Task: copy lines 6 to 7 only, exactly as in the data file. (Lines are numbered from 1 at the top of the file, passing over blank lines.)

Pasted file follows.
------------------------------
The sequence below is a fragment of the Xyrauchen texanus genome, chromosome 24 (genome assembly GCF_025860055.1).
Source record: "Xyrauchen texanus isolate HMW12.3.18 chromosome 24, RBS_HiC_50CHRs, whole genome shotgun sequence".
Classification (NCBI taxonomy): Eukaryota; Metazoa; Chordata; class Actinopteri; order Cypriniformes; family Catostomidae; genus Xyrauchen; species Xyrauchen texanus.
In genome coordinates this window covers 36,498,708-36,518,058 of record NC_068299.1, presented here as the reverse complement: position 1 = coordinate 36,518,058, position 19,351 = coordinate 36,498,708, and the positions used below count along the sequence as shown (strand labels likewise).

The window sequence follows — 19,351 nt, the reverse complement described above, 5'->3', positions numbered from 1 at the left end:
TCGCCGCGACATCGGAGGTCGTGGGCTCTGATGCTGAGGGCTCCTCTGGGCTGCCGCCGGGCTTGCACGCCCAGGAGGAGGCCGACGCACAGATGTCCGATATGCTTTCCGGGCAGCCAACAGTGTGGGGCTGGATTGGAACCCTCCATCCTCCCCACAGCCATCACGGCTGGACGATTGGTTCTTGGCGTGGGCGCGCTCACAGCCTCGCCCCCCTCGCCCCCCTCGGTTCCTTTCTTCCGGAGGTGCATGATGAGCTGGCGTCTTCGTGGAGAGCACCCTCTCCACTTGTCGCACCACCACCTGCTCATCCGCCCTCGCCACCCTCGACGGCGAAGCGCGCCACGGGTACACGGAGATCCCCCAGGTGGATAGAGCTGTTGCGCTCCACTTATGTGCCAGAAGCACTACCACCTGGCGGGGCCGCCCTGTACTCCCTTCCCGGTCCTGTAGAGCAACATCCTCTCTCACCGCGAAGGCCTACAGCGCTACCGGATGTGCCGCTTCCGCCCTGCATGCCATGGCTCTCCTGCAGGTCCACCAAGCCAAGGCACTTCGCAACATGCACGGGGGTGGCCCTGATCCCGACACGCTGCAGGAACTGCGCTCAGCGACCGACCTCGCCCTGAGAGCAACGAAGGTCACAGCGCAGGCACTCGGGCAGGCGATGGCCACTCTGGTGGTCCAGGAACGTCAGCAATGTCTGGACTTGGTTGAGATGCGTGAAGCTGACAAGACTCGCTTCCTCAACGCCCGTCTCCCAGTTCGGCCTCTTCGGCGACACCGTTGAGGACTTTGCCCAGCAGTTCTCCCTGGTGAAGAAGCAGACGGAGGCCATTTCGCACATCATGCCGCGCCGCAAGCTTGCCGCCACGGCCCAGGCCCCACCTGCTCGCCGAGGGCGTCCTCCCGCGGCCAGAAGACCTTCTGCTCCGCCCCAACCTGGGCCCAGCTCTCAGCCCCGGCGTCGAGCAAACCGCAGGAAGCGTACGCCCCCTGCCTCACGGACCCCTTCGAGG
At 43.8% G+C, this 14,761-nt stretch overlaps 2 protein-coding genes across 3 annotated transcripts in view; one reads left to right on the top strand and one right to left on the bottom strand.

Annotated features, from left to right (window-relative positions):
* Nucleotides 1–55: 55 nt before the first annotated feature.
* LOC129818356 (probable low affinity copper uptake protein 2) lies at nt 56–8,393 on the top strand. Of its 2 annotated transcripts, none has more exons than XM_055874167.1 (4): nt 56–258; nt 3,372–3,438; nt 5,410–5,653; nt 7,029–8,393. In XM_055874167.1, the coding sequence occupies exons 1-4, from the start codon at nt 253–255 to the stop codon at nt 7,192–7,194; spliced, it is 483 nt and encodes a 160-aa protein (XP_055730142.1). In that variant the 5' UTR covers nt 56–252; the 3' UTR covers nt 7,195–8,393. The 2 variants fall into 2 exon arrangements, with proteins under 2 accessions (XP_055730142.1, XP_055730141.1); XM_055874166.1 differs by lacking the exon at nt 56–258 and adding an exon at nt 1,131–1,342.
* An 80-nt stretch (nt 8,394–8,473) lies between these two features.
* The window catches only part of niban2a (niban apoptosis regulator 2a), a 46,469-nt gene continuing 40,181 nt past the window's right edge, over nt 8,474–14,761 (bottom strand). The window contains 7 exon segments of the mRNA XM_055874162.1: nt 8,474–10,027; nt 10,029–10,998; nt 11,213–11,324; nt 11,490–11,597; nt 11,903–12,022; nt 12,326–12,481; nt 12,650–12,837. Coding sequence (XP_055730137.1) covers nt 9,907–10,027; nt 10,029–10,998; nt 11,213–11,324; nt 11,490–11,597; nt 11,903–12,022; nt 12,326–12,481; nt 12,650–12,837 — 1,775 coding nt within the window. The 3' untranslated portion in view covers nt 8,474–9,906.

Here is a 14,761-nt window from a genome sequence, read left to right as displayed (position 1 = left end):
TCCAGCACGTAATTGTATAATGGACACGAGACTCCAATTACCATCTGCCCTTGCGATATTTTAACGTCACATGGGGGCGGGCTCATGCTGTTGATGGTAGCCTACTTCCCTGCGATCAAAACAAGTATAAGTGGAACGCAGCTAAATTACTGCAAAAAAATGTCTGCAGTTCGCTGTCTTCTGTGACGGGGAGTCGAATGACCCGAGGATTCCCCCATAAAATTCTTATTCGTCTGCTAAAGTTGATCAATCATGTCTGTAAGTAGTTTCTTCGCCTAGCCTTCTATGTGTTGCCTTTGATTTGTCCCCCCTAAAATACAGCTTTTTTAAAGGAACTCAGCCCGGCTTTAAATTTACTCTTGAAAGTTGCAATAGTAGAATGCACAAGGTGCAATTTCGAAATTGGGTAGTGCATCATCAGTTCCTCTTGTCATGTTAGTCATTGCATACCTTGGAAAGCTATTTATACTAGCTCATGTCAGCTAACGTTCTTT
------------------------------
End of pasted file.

TCGCCGCGACATCGGAGGTCGTGGGCTCTGATGCTGAGGGCTCCTCTGGGCTGCCGCCGGGCTTGCACGCCCAGGAGGAGGCCGACGCACAGATGTCCGATATGCTTTCCGGGCAGCCAACAGTGTGGGGCTGGATTGGAACCCTCCATCCTCCCCACAGCCATCACGGCTGGACGATTGGTTCTTGGCGTGGGCGCGCTCACAGCCTCGCCCCCCTCGCCCCCCTCGGTTCCTTTCTTCCGGAGGTGCATGATGAGCTGGCGTCTTCGTGGAGAGCACCCTCTCCACTTGTCGCACCACCACCTGCTCATCCGCCCTCGCCACCCTCGACGGCGAAGCGCGCCACGGGTACACGGAGATCCCCCAGGTGGATAGAGCTGTTGCGCTCCACTTATGTGCCAGAAGCACTACCACCTGGCGGGGCCGCCCTGTACTCCCTTCCCGGTCCTGTAGAGCAACATCCTCTCTCACCGCGAAGGCCTACAGCGCTACCGGATGTGCCGCTTCCGCCCTGCATGCCATGGCTCTCCTGCAGGTCCACCAAGCCAAGGCACTTCGCAACATGCACGGGGGTGGCCCTGATCCCGACACGCTGCAGGAACTGCGCTCAGCGACCGACCTCGCCCTGAGAGCAACGAAGGTCACAGCGCAGGCACTCGGGCAGGCGATGGCCACTCTGGTGGTCCAGGAACGTCAGCAATGTCTGGACTTGGTTGAGATGCGTGAAGCTGACAAGACTCGCTTCCTCAACGCCCGTCTCCCAGTTCGGCCTCTTCGGCGACACCGTTGAGGACTTTGCCCAGCAGTTCTCCCTGGTGAAGAAGCAGACGGAGGCCATTTCGCACATCATGCCGCGCCGCAAGCTTGCCGCCACGGCCCAGGCCCCACCTGCTCGCCGAGGGCGTCCTCCCGCGGCCAGAAGACCTTCTGCTCCGCCCCAACCTGGGCCCAGCTCTCAGCCCCGGCGTCGAGCAAACCGCAGGAAGCGTACGCCCCCTGCCTCACGGACCCCTTCGAGG
At 43.8% G+C, this 14,761-nt stretch overlaps 2 protein-coding genes across 3 annotated transcripts in view; one reads left to right on the top strand and one right to left on the bottom strand.